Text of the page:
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I remember how hard it was when my wife and I were trying to agree a name for who was to become our first child. For months and months we wrote lists, voted names in and out. We agreed and disagreed. If it was a girl, I wanted her to be called Eliza but my wife didn’t like it. We did have a girl and she’s called Evie. I still prefer Eliza but I was happy to go with Evie and it probably suits her more than Eliza.

The challenge is that a name is so subjective and so personal. Do you go safe or do you go a bit ‘out there’?

I’m sure we’ve all been in a park or a shop where we’ve heard someone call their child a name we think is a bit silly. But they like it and who are we to judge. The world would be pretty boring if we all had the same name.

Now, our job is even harder as we have 170 parents trying to choose our new baby’s name.


A realistic ambition


We’re going down a road now that a million organisations have gone before. And they all face the same challenge. We’re never going to get a name that everyone universally likes. But if we can find a name that everyone can understand the reasoning of and get behind over time – we’re probably doing something right.


The story so far…


We gave Design Dough, the agency working with us on this, all the previous consultation we did and we told them about what we do and some of the things we’d like to do in the future. We said we wanted a name that stood out and a brand that was engaging.

Design Dough did their own research in terms of last weeks workshop with our staff and taking a look at what other organisations used, ruling out names that were already taken or overused or ‘cliché’.

They came back with six possible names but after careful consideration and multiple conversations, one really stood out.

Though, I’ve got to be honest in that I wasn’t immediately sold on the new name.

I have had another name in my head for the last 12 months that I wanted us to use… and this wasn’t it.

But in the space of a few hours, I got it and started to see how it could be perfect. How you could use clever strap-lines, how we could tell the story of what we do and how we do things today and how we may do things in future.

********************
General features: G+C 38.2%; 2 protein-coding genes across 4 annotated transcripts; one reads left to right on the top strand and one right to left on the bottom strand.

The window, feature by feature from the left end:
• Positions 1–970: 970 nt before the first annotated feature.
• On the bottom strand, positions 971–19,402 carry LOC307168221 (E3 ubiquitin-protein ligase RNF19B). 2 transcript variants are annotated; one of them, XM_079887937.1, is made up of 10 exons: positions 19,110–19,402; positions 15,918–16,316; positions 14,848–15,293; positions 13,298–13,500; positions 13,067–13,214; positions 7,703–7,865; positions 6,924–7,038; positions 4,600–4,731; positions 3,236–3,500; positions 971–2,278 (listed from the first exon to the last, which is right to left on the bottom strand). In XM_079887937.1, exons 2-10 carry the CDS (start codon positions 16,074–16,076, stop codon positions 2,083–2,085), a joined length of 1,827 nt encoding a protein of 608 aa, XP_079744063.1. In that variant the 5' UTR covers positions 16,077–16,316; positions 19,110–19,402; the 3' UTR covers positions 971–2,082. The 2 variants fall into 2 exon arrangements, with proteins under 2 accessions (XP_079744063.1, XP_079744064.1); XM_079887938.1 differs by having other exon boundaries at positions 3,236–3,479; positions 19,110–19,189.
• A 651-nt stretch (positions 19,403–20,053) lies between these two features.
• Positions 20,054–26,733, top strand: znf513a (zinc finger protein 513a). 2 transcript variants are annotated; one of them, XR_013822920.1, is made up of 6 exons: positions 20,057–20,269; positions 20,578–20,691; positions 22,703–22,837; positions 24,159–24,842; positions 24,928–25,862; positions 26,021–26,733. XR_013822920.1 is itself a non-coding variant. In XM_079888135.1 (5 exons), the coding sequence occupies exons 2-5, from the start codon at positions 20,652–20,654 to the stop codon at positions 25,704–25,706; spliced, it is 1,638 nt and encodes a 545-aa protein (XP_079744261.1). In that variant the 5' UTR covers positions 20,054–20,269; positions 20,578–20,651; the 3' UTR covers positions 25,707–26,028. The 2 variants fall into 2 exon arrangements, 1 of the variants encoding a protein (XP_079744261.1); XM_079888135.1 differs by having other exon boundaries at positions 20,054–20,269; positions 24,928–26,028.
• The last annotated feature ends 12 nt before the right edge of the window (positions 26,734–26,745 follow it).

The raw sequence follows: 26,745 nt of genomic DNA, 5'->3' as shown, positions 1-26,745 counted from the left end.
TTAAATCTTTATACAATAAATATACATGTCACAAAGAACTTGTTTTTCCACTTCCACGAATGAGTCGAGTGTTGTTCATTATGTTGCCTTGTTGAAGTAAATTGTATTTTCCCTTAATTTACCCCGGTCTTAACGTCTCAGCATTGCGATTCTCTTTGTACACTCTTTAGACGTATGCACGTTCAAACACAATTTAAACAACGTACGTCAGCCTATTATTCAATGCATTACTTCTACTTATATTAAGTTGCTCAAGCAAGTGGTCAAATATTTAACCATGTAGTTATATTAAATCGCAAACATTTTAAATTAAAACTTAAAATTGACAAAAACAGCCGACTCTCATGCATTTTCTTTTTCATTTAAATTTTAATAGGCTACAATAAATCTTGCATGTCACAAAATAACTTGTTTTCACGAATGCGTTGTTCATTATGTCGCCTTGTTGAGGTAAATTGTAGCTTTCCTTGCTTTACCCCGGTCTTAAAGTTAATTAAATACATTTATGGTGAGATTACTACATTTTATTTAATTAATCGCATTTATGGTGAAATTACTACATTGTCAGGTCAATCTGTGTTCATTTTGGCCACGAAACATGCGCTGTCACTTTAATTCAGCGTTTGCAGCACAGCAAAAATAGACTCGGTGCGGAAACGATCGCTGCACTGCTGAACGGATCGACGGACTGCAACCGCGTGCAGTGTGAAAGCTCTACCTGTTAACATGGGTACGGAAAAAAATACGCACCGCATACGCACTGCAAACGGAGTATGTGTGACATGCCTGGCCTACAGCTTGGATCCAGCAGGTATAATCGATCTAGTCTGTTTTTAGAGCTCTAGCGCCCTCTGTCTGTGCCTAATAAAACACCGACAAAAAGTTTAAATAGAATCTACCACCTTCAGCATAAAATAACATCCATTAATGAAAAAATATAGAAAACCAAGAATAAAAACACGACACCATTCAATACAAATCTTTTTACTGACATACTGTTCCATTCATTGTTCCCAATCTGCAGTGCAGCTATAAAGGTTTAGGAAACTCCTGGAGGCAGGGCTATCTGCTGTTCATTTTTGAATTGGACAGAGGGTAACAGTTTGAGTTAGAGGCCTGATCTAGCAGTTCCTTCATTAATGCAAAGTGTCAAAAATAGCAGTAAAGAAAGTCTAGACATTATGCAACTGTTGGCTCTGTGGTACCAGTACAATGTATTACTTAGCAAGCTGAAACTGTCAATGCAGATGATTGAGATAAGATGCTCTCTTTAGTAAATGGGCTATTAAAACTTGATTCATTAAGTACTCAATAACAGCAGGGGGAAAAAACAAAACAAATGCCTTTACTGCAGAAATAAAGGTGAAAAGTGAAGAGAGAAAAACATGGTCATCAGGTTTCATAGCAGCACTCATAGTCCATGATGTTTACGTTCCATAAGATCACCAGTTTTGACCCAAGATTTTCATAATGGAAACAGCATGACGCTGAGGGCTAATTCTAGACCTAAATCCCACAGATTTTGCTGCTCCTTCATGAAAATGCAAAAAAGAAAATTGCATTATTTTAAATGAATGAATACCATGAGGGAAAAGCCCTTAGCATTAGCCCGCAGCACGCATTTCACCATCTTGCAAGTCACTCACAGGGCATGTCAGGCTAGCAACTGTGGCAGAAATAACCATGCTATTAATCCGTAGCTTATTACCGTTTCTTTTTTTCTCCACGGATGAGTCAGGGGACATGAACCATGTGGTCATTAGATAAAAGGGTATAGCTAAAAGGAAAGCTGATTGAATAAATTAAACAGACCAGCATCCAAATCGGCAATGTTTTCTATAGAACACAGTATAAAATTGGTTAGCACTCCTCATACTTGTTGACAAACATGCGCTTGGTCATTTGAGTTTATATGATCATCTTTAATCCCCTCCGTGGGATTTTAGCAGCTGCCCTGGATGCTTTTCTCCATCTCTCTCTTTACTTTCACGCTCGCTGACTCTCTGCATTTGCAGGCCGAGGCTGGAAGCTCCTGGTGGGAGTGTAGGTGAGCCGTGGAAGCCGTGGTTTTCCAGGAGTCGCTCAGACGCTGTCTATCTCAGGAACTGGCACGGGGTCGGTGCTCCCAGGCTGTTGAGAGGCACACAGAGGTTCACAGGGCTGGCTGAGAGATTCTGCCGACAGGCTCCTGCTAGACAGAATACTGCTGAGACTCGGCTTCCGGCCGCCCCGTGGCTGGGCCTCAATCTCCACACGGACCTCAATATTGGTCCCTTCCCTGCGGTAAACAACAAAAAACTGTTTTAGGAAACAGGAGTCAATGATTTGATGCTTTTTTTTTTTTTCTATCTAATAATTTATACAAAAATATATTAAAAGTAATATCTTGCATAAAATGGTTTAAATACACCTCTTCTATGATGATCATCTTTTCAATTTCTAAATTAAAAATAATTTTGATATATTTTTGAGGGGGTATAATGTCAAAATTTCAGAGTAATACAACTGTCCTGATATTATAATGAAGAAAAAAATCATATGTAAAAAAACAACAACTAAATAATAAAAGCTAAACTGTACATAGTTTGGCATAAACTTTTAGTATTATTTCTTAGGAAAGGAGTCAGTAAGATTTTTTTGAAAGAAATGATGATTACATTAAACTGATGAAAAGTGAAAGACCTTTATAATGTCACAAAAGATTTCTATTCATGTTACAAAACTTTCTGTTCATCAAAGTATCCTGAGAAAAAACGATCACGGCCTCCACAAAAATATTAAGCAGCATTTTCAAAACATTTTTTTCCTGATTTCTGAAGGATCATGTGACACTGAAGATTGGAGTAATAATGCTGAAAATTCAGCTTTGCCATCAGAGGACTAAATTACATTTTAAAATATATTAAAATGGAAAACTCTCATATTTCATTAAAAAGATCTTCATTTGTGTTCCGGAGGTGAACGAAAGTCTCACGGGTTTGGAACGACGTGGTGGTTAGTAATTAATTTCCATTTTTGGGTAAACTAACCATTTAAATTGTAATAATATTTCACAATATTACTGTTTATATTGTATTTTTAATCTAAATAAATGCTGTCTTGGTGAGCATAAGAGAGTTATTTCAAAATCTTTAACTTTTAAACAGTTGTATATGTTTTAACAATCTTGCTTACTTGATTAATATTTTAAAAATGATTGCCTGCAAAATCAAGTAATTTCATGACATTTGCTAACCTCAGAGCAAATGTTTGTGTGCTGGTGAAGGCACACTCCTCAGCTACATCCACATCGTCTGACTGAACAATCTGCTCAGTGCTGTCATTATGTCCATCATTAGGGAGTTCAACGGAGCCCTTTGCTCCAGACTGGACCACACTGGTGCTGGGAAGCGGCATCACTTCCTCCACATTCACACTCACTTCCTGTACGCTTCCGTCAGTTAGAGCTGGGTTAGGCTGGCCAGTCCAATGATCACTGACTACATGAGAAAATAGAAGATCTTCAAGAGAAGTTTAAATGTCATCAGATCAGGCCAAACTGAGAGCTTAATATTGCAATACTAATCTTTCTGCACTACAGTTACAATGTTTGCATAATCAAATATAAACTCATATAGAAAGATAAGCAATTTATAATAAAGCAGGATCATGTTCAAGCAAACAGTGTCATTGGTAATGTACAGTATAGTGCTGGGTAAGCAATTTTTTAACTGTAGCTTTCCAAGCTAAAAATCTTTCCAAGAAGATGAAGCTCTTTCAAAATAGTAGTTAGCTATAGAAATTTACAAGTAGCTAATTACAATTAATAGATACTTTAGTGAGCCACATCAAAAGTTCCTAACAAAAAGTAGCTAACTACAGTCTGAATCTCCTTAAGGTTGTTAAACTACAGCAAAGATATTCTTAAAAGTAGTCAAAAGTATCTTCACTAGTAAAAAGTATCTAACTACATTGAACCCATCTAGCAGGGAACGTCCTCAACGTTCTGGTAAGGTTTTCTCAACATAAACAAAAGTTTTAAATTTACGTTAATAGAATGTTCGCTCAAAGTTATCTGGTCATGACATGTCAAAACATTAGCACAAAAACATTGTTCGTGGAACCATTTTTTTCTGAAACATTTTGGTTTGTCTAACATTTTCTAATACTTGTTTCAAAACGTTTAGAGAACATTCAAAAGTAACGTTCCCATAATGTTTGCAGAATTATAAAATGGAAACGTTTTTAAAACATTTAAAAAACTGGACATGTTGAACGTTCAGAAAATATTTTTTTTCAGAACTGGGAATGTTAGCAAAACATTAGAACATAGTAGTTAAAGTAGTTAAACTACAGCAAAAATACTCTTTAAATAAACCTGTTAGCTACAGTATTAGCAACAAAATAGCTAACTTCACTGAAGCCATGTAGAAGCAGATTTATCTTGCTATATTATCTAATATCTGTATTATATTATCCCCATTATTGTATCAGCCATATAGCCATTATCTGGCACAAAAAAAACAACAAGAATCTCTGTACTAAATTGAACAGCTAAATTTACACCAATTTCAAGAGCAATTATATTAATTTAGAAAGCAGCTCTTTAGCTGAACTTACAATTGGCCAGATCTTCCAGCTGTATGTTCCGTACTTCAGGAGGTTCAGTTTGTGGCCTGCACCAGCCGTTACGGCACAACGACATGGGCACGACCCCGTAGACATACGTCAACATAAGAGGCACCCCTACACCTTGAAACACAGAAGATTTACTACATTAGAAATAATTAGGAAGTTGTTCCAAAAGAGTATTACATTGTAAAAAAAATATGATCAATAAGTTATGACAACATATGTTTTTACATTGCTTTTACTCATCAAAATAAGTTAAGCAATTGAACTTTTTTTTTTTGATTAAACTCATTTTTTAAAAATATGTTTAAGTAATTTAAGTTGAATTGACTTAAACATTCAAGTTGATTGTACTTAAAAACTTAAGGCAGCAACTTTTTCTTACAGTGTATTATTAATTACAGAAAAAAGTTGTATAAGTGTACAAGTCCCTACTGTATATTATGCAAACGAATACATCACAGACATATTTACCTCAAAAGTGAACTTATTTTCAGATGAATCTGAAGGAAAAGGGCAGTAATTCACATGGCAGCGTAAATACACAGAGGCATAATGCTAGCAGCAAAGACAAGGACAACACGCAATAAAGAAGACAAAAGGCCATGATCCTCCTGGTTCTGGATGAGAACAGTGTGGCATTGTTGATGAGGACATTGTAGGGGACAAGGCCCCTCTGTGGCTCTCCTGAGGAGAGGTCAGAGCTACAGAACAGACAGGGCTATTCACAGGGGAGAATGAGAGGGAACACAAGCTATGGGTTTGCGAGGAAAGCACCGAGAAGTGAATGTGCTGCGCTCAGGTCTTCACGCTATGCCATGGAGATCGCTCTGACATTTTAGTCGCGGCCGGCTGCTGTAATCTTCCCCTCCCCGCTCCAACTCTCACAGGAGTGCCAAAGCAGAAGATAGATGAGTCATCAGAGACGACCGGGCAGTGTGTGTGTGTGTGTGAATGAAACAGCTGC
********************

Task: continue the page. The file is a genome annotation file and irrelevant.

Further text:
So, what is that name?


Well, for several reasons we can’t quite say yet. I’m dying to tell the world but it’s a little premature at the moment. We’ve shared with staff and will continue to consult with them on how this works, what we should be considering and we’re having great feedback already. I first need to present to our board via a Special General Meeting and they will the vote to decide if we can change our name and our Memorandum and Articles of Association.


What I can say…


Our proposed new name allows us to talk about our role in helping people (unpaid carers and people with care and/or support needs) to get holistic, joined-up services. Where people work together, the responsibilities are shared and service-users are at the heart of a joined up, group effort.

It works in a way that’s not just linked to the provision of care (by carers and us) but highlights that everyone involved cares about people and cares about what they do.

It is also totally different to the names organisations normally use in this sector.


Response so far


We tested this on Wednesday with 10 staff and the response was encouraging too. But as we’d expect from any focus group about something so subjective, there were some that weren’t particularly in favour and others that didn’t like it. But all comments were given with valid rationale and without fear, which I really appreciated.

What was interesting is that one person did exactly what I did… but in a much shorter space of time. They said they didn’t particularly like it when I first showed it on screen but less than 30 minutes later, they said they loved it.

I was asked whether those in the session could share the name with others and I slightly nervously said “yes”. I would have preferred that Design Dough started to turn it into logo options first because I think that will help bring it to life and hopefully give it more of a wow factor.

But I think it’s right to share with our people now and to have a robust conversation about it – it’s about hearing the views, having time to consider it and having the opportunity to feedback.

At the time this has gone out externally we’re also asking for views internally so will continue to gather insight on how we further develop other aspects such as strap-lines, colours and brand strategy too. It’s a collective exercise.

That’s all I can say right now, but hope that by next week we’ll start to see colours and other elements to be thought about and considered and I’d like to share some of those with you as soon as we can. I’d just like to say a massive thanks to all the staff that have rolled their sleeves up and made time in between the day job to help and support with this.

I’m going to stop now before I give too much away.